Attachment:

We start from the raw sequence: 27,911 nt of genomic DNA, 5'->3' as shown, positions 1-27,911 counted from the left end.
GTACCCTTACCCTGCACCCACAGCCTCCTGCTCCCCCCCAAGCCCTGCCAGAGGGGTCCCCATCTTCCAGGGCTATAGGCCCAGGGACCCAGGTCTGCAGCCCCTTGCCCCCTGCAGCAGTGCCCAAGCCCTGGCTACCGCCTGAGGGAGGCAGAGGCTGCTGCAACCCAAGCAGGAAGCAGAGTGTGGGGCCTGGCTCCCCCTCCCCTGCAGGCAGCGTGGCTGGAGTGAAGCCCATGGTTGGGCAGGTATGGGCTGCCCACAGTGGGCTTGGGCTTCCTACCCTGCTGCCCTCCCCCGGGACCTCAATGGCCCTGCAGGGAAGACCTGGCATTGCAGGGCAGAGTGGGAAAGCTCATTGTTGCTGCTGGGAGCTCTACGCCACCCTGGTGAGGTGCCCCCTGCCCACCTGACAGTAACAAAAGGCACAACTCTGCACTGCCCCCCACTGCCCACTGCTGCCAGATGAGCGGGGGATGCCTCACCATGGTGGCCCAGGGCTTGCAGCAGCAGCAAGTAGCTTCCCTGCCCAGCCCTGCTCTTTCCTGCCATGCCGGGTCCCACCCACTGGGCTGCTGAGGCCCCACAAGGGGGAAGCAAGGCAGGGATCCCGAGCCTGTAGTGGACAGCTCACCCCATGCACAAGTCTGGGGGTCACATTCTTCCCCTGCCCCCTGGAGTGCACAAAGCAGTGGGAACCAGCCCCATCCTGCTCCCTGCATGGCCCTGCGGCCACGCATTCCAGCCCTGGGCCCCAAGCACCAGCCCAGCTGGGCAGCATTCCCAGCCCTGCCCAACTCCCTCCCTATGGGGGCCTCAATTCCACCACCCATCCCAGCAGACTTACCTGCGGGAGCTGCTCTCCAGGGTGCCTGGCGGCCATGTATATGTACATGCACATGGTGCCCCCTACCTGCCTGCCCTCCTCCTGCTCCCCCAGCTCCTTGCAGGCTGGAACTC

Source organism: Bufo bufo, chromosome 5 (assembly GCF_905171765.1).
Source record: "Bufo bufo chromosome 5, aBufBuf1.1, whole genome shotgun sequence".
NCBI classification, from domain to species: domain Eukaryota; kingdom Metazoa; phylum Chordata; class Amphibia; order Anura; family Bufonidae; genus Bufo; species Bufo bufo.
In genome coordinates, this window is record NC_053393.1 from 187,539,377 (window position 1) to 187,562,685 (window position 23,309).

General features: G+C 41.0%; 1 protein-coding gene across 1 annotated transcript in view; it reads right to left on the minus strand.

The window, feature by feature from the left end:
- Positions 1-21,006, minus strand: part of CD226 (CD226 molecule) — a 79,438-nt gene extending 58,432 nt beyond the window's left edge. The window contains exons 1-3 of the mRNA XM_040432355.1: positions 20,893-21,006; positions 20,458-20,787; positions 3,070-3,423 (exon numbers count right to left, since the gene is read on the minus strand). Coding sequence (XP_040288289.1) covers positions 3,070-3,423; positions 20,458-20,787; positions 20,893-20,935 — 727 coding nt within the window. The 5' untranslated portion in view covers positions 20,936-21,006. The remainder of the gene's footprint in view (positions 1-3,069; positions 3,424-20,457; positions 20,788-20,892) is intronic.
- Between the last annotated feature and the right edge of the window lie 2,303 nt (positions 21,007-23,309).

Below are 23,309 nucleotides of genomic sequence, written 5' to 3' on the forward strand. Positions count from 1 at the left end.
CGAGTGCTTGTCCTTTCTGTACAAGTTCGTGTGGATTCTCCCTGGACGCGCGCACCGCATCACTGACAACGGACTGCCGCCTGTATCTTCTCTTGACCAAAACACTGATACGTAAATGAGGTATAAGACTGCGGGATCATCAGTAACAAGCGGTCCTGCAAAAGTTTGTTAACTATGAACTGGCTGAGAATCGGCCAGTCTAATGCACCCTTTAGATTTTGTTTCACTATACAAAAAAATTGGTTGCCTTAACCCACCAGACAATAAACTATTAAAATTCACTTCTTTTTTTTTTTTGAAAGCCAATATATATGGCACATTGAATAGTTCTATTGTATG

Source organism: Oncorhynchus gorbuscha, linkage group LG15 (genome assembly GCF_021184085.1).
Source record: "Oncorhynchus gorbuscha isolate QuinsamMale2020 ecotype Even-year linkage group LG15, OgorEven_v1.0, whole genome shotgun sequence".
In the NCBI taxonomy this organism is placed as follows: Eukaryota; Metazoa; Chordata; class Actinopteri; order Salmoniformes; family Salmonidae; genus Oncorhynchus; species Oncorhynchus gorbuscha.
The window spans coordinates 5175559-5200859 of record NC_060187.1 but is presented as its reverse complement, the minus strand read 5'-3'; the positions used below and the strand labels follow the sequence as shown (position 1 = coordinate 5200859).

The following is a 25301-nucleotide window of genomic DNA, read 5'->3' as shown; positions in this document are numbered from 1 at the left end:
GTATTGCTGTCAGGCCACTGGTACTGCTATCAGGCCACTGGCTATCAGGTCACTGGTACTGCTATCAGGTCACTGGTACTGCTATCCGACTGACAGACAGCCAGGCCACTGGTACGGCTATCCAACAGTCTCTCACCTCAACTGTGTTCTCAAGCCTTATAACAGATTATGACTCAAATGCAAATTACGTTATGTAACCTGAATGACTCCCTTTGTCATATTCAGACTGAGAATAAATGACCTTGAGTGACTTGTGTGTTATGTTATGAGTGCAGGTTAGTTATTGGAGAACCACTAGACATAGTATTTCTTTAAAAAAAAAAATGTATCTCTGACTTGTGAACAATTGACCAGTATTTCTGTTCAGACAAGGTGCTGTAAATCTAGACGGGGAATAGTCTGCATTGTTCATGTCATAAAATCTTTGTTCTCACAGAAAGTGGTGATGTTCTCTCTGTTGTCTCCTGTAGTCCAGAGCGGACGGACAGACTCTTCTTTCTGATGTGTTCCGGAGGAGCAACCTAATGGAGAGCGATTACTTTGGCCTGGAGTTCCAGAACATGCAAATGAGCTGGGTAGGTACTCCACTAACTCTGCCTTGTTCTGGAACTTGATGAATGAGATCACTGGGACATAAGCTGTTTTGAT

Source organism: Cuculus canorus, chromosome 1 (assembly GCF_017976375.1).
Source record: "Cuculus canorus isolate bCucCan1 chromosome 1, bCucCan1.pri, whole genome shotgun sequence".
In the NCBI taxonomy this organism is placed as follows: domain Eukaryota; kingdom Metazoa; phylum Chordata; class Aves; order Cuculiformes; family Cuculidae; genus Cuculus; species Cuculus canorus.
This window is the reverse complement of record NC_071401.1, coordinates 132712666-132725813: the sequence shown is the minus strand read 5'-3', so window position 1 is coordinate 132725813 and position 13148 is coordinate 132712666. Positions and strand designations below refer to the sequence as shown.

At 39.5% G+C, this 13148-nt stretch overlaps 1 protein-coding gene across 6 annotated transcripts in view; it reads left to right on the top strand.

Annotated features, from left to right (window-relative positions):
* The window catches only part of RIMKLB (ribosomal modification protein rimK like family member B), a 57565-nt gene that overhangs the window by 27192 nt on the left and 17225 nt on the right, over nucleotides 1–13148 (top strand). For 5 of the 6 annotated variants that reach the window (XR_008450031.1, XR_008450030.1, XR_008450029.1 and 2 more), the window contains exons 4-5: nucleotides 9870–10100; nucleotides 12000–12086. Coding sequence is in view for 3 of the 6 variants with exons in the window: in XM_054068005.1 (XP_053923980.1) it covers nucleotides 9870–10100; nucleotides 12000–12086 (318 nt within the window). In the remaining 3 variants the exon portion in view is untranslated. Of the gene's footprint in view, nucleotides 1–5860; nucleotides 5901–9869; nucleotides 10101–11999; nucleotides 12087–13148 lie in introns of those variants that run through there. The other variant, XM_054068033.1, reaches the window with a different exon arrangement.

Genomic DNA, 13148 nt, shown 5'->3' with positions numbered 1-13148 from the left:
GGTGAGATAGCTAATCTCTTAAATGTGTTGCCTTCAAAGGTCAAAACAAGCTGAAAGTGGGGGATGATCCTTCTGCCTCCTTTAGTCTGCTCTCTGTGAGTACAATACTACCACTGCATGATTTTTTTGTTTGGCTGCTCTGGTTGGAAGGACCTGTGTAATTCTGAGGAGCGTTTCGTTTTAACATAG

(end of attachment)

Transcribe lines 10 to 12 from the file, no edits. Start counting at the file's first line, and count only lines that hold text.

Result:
- Between the last annotated feature and the right edge of the window lie 2,303 nt (positions 21,007-23,309).

Below are 23,309 nucleotides of genomic sequence, written 5' to 3' on the forward strand. Positions count from 1 at the left end.
CGAGTGCTTGTCCTTTCTGTACAAGTTCGTGTGGATTCTCCCTGGACGCGCGCACCGCATCACTGACAACGGACTGCCGCCTGTATCTTCTCTTGACCAAAACACTGATACGTAAATGAGGTATAAGACTGCGGGATCATCAGTAACAAGCGGTCCTGCAAAAGTTTGTTAACTATGAACTGGCTGAGAATCGGCCAGTCTAATGCACCCTTTAGATTTTGTTTCACTATACAAAAAAATTGGTTGCCTTAACCCACCAGACAATAAACTATTAAAATTCACTTCTTTTTTTTTTTTGAAAGCCAATATATATGGCACATTGAATAGTTCTATTGTATG